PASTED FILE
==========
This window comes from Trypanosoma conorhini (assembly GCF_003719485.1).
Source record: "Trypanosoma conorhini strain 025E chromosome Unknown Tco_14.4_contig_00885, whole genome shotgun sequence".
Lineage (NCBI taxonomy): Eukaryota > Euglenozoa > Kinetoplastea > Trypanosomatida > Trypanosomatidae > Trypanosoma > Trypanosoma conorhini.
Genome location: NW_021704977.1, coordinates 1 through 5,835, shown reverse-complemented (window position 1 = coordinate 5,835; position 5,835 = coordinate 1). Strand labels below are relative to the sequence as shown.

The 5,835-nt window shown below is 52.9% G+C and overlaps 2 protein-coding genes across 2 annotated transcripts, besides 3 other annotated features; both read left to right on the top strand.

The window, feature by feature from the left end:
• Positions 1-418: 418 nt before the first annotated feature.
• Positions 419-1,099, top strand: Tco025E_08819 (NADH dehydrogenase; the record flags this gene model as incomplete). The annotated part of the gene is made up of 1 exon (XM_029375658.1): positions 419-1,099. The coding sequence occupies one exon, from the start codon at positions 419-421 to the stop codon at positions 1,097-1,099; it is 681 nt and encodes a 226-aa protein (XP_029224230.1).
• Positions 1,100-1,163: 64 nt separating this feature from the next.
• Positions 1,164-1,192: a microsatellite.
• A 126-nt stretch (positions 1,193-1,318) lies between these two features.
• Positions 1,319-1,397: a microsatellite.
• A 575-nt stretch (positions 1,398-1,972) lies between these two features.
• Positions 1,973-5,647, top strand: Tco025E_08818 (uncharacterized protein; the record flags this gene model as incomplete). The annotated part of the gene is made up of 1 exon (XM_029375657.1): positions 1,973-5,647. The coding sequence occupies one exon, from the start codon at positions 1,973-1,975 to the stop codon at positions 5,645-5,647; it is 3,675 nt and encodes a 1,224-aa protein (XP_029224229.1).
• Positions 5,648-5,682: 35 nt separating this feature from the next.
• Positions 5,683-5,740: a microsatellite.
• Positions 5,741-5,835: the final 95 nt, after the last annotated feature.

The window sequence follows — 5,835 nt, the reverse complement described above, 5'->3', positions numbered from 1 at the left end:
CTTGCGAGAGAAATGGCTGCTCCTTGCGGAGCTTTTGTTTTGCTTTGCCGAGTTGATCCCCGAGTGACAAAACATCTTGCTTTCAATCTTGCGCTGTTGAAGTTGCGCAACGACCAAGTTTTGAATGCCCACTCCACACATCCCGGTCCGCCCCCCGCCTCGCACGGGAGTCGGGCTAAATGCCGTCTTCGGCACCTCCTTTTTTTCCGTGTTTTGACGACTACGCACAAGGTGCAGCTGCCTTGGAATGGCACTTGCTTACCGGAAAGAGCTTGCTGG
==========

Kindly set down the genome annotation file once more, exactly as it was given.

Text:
This window comes from Trypanosoma conorhini (assembly GCF_003719485.1).
Source record: "Trypanosoma conorhini strain 025E chromosome Unknown Tco_14.4_contig_00885, whole genome shotgun sequence".
Lineage (NCBI taxonomy): Eukaryota > Euglenozoa > Kinetoplastea > Trypanosomatida > Trypanosomatidae > Trypanosoma > Trypanosoma conorhini.
Genome location: NW_021704977.1, coordinates 1 through 5,835, shown reverse-complemented (window position 1 = coordinate 5,835; position 5,835 = coordinate 1). Strand labels below are relative to the sequence as shown.

The 5,835-nt window shown below is 52.9% G+C and overlaps 2 protein-coding genes across 2 annotated transcripts, besides 3 other annotated features; both read left to right on the top strand.

The window, feature by feature from the left end:
• Positions 1-418: 418 nt before the first annotated feature.
• Positions 419-1,099, top strand: Tco025E_08819 (NADH dehydrogenase; the record flags this gene model as incomplete). The annotated part of the gene is made up of 1 exon (XM_029375658.1): positions 419-1,099. The coding sequence occupies one exon, from the start codon at positions 419-421 to the stop codon at positions 1,097-1,099; it is 681 nt and encodes a 226-aa protein (XP_029224230.1).
• Positions 1,100-1,163: 64 nt separating this feature from the next.
• Positions 1,164-1,192: a microsatellite.
• A 126-nt stretch (positions 1,193-1,318) lies between these two features.
• Positions 1,319-1,397: a microsatellite.
• A 575-nt stretch (positions 1,398-1,972) lies between these two features.
• Positions 1,973-5,647, top strand: Tco025E_08818 (uncharacterized protein; the record flags this gene model as incomplete). The annotated part of the gene is made up of 1 exon (XM_029375657.1): positions 1,973-5,647. The coding sequence occupies one exon, from the start codon at positions 1,973-1,975 to the stop codon at positions 5,645-5,647; it is 3,675 nt and encodes a 1,224-aa protein (XP_029224229.1).
• Positions 5,648-5,682: 35 nt separating this feature from the next.
• Positions 5,683-5,740: a microsatellite.
• Positions 5,741-5,835: the final 95 nt, after the last annotated feature.

The window sequence follows — 5,835 nt, the reverse complement described above, 5'->3', positions numbered from 1 at the left end:
CTTGCGAGAGAAATGGCTGCTCCTTGCGGAGCTTTTGTTTTGCTTTGCCGAGTTGATCCCCGAGTGACAAAACATCTTGCTTTCAATCTTGCGCTGTTGAAGTTGCGCAACGACCAAGTTTTGAATGCCCACTCCACACATCCCGGTCCGCCCCCCGCCTCGCACGGGAGTCGGGCTAAATGCCGTCTTCGGCACCTCCTTTTTTTCCGTGTTTTGACGACTACGCACAAGGTGCAGCTGCCTTGGAATGGCACTTGCTTACCGGAAAGAGCTTGCTGG